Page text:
Thursday, August 5, 2010
Help sought for troubled teen
One of the country's top advocates for girls in jail was contacted about a troubled teen at the Manitoba Youth Centre before the 15-year-old girl took her life last week.
Kim Pate, executive director of the Canadian Association of Elizabeth Fry Societies, said she was contacted by someone concerned for the girl's safety who said she needed counselling. Calls and emails increased after the girl hanged herself last week, went into a coma and died three days later in hospital.
Pate said she has had contact with about five people who knew the girl, including those who work at the youth centre. She has information from "within the system" about concerns the girl was suicidal a year ago.
Pate said she believes there's a "real fear of people speaking out" about the incident, which she said points to "probably a much bigger series of systemic issues here around transparency (and) accountability."
She is an expert on women in prison and is helping examine the circumstances behind the death of Ashley Smith, 19, who died in 2007 after guards watched her choke herself in a Kitchener prison.
The Winnipeg girl hanged herself while she was alone in her room in one of the youth centre's cottages.
"We think this, as in the case of Ashley Smith, really highlights the need to look at not (normalizing) prison as an option for youth, particularly those who are most vulnerable and marginalized," Pate said. "We need to be ensuring that there are adequate social services, health care and supportive environments for youth. Jails are not places to raise children."
Separate sources have told the Free Press about the need for more mental-health programming and services for residents at the Doncaster Street jail. They say the jail needs better facilities for observing high-needs youth and that some teens should be getting hospital treatment, not jail time. A source told the Free Press two more girls have attempted suicide at the youth centre since the girl's death.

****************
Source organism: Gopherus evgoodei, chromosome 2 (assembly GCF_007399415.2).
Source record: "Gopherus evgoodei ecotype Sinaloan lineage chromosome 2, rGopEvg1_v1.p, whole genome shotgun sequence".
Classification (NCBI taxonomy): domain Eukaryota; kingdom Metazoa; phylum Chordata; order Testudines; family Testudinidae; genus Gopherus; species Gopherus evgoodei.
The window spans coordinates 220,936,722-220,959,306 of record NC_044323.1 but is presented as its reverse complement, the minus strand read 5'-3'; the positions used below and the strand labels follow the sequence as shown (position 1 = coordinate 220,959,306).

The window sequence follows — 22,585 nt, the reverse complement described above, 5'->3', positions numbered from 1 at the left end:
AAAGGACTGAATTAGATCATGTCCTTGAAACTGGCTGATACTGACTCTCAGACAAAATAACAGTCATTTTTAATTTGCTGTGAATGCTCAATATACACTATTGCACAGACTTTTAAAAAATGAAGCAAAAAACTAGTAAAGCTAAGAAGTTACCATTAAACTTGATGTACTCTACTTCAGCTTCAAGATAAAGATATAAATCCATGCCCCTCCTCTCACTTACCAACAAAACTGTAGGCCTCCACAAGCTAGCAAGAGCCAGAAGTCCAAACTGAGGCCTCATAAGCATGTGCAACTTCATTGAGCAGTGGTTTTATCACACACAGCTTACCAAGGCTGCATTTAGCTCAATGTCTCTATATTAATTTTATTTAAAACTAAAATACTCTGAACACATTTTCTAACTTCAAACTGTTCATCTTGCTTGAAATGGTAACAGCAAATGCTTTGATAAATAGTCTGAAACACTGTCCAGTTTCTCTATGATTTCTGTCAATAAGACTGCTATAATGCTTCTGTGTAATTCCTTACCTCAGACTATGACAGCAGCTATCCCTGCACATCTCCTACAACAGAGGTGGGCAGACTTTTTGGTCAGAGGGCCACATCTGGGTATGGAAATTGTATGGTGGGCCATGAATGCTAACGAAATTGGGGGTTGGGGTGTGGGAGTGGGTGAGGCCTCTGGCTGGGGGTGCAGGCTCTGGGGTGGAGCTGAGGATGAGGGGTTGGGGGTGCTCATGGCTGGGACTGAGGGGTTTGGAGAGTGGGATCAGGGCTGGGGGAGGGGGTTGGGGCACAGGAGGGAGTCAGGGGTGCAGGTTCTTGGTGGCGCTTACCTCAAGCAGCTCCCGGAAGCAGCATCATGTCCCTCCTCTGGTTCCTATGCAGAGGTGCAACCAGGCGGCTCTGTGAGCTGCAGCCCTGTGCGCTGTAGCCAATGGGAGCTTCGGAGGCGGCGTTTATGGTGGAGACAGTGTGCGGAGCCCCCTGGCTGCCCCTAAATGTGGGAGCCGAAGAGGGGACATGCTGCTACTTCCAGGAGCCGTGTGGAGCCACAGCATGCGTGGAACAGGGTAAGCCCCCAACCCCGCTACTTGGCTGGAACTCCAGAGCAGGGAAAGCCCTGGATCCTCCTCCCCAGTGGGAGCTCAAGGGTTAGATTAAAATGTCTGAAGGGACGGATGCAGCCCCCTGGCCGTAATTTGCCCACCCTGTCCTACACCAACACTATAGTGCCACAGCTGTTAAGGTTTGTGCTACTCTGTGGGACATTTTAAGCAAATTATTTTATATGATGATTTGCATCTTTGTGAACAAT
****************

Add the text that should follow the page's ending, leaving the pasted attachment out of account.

Staff are doing more checks of youths at the institution, said the source, but there are limits to what they can do. They describe the youth centre as overcrowded and outdated.
"We're not addressing where they come from or what they've gone through, we're just trying to teach them maybe to get along better while they're there," said one source.
The Manitoba Youth Centre has mental health nurses who work in the jail but they don't staff the facility 24 hours a day. "They have trouble keeping people in the position because it's obviously very stressful," said the source.
On Wednesday, there were 189 youths in a facility ideally meant for 150 people.
The province's medical examiner said he'll call an inquest into the death shortly.
"The child should have been looked after more carefully," said Dr. Thambirajah Balachandra.
The suicide was the first at MYC in 35 years.
Manitoba Justice officials have refused Free Press interview requests to discuss mental-health services at the institution.
Cora Morgan, executive director of Onashowewin, works with aboriginal youths and adults who have been arrested and charged, then diverted to programming at the non-profit organization. In the last six months, three teenage girls who went to Onashowewin programs attempted suicide. One died.
"Many of our clients have come from extremely tough circumstances and are not emotionally equipped to cope with their realities," said Morgan.
These teen girl should have never been in prison. Those with mental illnesses should never be in prison, but instead in mental health facilities where they can receive proper treatment and counseling and programs.